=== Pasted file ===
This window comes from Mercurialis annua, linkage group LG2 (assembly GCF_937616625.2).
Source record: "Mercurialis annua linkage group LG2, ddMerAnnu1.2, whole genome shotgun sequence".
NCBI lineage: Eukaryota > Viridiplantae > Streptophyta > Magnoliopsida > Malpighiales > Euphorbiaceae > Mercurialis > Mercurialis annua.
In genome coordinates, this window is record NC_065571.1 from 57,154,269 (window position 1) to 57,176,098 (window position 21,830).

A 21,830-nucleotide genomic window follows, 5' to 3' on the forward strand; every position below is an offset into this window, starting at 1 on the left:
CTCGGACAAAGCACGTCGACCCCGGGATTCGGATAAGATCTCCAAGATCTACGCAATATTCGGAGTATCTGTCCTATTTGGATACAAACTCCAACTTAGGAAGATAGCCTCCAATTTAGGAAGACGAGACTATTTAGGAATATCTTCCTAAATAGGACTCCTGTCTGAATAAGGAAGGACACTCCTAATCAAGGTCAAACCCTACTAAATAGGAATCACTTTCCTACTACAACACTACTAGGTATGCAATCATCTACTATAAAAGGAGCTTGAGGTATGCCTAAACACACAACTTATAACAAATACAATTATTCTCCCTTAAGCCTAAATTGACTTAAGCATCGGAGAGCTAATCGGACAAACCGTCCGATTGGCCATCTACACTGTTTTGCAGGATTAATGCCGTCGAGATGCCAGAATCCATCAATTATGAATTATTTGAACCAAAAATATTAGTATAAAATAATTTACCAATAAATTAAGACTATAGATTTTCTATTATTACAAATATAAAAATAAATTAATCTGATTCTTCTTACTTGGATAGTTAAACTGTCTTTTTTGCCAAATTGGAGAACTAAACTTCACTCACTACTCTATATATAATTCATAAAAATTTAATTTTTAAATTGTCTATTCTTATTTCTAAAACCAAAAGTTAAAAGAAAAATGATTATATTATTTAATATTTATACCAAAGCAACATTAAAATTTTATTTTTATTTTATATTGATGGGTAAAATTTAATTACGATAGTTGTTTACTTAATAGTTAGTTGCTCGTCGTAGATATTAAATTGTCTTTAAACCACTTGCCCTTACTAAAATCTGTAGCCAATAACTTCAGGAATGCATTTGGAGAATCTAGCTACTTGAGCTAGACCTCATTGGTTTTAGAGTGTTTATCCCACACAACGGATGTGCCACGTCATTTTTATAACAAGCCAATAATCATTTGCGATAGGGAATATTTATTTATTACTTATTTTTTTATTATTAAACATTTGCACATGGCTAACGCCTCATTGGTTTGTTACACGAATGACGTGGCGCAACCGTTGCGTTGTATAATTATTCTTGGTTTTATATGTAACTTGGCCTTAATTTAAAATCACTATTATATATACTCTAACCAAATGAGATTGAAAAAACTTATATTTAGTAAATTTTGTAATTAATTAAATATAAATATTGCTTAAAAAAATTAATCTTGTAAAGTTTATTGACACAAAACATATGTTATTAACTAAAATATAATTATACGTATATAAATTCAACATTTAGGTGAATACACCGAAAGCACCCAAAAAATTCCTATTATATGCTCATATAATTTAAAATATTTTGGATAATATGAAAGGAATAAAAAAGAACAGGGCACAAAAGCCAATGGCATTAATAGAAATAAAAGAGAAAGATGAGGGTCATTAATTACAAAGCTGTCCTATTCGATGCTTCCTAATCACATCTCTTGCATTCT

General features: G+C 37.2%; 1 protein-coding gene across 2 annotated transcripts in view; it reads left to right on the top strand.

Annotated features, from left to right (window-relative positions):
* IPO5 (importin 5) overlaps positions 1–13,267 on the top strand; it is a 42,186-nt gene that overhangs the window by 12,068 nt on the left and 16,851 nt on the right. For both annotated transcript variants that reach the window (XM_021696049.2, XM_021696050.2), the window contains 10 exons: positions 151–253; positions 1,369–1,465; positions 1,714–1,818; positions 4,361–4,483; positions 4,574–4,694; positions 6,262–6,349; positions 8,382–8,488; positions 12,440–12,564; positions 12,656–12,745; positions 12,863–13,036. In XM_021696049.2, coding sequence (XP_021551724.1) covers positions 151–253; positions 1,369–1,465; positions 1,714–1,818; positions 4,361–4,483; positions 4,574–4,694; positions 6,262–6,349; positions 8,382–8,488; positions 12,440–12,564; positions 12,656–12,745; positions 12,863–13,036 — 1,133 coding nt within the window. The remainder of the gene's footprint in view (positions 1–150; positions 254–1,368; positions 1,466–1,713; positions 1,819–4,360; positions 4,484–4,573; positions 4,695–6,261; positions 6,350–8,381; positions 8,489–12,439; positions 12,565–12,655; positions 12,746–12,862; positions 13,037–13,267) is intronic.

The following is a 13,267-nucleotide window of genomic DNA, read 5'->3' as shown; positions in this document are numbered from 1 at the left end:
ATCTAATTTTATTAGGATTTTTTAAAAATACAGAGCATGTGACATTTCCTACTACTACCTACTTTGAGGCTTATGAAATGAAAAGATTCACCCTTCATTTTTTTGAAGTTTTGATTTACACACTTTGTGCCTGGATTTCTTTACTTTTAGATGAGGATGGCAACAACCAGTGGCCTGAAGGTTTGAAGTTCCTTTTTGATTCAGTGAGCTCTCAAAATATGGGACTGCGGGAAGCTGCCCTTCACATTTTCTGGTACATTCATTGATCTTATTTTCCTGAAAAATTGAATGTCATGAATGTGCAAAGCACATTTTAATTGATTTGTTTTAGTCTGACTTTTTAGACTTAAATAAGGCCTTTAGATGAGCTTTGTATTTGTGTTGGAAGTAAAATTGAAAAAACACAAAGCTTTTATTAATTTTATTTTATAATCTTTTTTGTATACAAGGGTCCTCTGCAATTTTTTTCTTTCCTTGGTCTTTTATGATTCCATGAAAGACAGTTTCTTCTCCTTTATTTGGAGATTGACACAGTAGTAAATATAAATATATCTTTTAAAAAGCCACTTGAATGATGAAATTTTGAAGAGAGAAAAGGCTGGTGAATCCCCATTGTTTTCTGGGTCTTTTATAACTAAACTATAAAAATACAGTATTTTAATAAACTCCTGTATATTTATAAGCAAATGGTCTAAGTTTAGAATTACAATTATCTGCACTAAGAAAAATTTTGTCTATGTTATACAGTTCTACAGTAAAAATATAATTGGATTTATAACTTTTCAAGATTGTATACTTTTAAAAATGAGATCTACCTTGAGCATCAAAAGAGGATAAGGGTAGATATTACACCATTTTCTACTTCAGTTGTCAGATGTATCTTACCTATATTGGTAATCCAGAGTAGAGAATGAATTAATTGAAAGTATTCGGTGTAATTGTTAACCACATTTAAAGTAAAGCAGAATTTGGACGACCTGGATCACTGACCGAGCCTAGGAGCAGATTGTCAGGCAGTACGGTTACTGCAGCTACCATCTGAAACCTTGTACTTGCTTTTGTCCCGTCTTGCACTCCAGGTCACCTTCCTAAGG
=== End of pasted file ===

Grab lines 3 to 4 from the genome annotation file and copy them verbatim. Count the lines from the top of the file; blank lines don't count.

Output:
NCBI lineage: Eukaryota > Viridiplantae > Streptophyta > Magnoliopsida > Malpighiales > Euphorbiaceae > Mercurialis > Mercurialis annua.
In genome coordinates, this window is record NC_065571.1 from 57,154,269 (window position 1) to 57,176,098 (window position 21,830).